Remove of Sulphate Ion from Environmental Systems by using AlN Nanotubes
Remove of Sulphate Ion from Environmental Systems by using AlN Nanotubes
Bulletin of the Korean Chemical Society. 2014. Apr, 35(4): 1139-1143
Copyright © 2014, Korea Chemical Society
  • Received : September 27, 2013
  • Accepted : December 25, 2013
  • Published : April 20, 2014
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About the Authors
Mohammad T. Baei
Saeedeh Hashemian
Department of Chemistry, Yazd Branch, Islamic Azad University, Yazd, Iran
Parviz Torabi
Department of Chemistry, Mahshahr Branch, Islamic Azad University, Mahshahr, Iran
Farzaneh Hosseini
Department of Chemistry, Mahshahr Branch, Islamic Azad University, Mahshahr, Iran

The adsorption behavior of the sulphate (SO 4 2− ) on the external surface of (5,0), (8,0), and (10,0) zigzag AlNNTs was studied by using density functional calculations. Adsorption energies in the nanotubes are about −8.59, −8.04, −8.60 eV with a charge transfer of 0.59, 0.48, 0.56|e| from the sulphate ion to the nanotubes, respectively. The adsorption energies indicated that sulphate ion can be absorbed strongly on the nanotubes. Therefore, these nanotubes can be used for adsorption of sulphate ion from the environmental systems. It was found that diameter of the AlNNTs has slight role in the adsorption of sulphate ion. The electronic properties of the nanotubes showed notable changes upon the adsorption process.
Sulphate (SO 4 2− ) is a major anion in natural waters and wastewaters. The main source of sulphate in nature is the processes of chemical weathering and dissolution of sulphur containing minerals and the oxidation of sulphides and elemental sulphur. Sulphate is a nontoxic ion and sulphur is a necessary nutrient element for the synthesis of living systems such as proteins and it is released upon their degradation. 1 With degradation of the compounds, sulphate concentration will increase and will cause unbalance of the natural sulphur cycle. 2 Determination of sulphate is useful in assessing the redox state of the environmental systems, especially in the treatment of mining-influenced waters because sulphur is a critical element in controlling the fate and solubility of polluting elements in the aquatic environmental. 3 Thus, it seems necessary to monitor and control its exposure in industrial and environments systems. In recent decade, enormous efforts have been experimentally devoted for development of rapid, simple, and sensitive methods for sulphate adsorption. 4-6 For example, Mulinari et al . 4 have investigated adsorption of sulphate ions by modification of sugarcane bagasse cellulose and showed a good adsorption capacity. Removal of sulphate ions from aqueous solution using modified rice straw was studied by Cao et al .. 5 Their results exhibit a good sulphate adsorption performance. Also, the properties of sulphate adsorption have been theoretically studied by different groups. 7 In addition, there have been many investigations about the adsorption of sulphate on metal surfaces. 8 While, there are few studies about the adsorption of sulphate on nanotubes and semiconducting surfaces and further study of the sulphate adsorption on nanotubes remains interesting.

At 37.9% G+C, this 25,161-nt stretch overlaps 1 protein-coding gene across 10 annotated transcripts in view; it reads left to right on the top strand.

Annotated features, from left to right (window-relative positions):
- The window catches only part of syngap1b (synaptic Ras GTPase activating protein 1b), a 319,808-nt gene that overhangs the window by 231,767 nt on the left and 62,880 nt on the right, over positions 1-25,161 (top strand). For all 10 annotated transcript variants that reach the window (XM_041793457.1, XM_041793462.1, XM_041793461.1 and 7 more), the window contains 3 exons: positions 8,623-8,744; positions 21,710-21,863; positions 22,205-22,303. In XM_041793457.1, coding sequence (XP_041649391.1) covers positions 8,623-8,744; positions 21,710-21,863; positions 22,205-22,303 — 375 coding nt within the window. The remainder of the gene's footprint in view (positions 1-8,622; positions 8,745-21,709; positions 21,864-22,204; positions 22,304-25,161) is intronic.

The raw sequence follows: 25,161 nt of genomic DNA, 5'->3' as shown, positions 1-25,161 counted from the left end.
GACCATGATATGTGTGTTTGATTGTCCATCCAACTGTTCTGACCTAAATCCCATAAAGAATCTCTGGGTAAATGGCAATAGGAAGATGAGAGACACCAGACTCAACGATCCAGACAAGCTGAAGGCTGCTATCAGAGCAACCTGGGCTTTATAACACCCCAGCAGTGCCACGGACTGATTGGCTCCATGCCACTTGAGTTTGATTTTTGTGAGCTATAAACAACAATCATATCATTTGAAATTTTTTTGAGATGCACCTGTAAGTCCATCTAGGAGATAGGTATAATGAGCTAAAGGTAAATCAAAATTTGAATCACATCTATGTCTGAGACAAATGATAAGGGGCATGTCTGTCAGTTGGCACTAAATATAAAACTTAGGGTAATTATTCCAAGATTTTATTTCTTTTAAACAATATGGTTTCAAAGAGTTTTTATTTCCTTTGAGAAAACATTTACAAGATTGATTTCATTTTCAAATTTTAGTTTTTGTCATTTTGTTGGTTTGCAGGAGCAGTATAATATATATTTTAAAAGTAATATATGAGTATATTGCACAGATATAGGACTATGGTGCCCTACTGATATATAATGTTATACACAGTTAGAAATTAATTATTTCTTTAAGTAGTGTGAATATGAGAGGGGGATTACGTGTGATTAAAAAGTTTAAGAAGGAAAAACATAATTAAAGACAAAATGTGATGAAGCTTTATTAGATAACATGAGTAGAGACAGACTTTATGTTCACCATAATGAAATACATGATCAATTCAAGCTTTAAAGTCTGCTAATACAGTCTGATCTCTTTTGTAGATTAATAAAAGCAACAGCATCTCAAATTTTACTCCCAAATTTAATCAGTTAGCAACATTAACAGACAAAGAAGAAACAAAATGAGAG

Aluminum nitride nanotubes (AlNNTs) are inorganic analogs carbon nanotubes (CNTs). They are isoelectronic with CNTs, and have been successfully synthesized by different research groups. 9-11 These nanotubes have good physical properties for a broad variety of applications such as use in adsorption of small compounds. 12 Unlike carbon nanotubes (CNTs), AlNNTs exhibit electronic properties and semiconductor behavior independent of its lengths, tubular diameter and chirality. Tuning the electronic structures of the semiconducting AlNNTs for specific application is important in building specific electronic and mechanical devices. Improving the sensing performance of the pristine nanotubes and nano sheets by manipulating their structure is too expensive; and thus, finding high sensitive pristine nanotubes is a highly scientific interest. However, to our knowledge, a quantum mechanical study of the interaction of the sulphate with AlNNTs surface has not been reported. Therefore, it is important to understand the advantages and disadvantages of the sulphate adsorption on the nanotubes. All the above mentioned problems have motivated us to verify heteropolar aluminum nitride nanotubes (AlNNTs) as an adsorbent, investigating their interactions with sulphate ion using DFT calculations.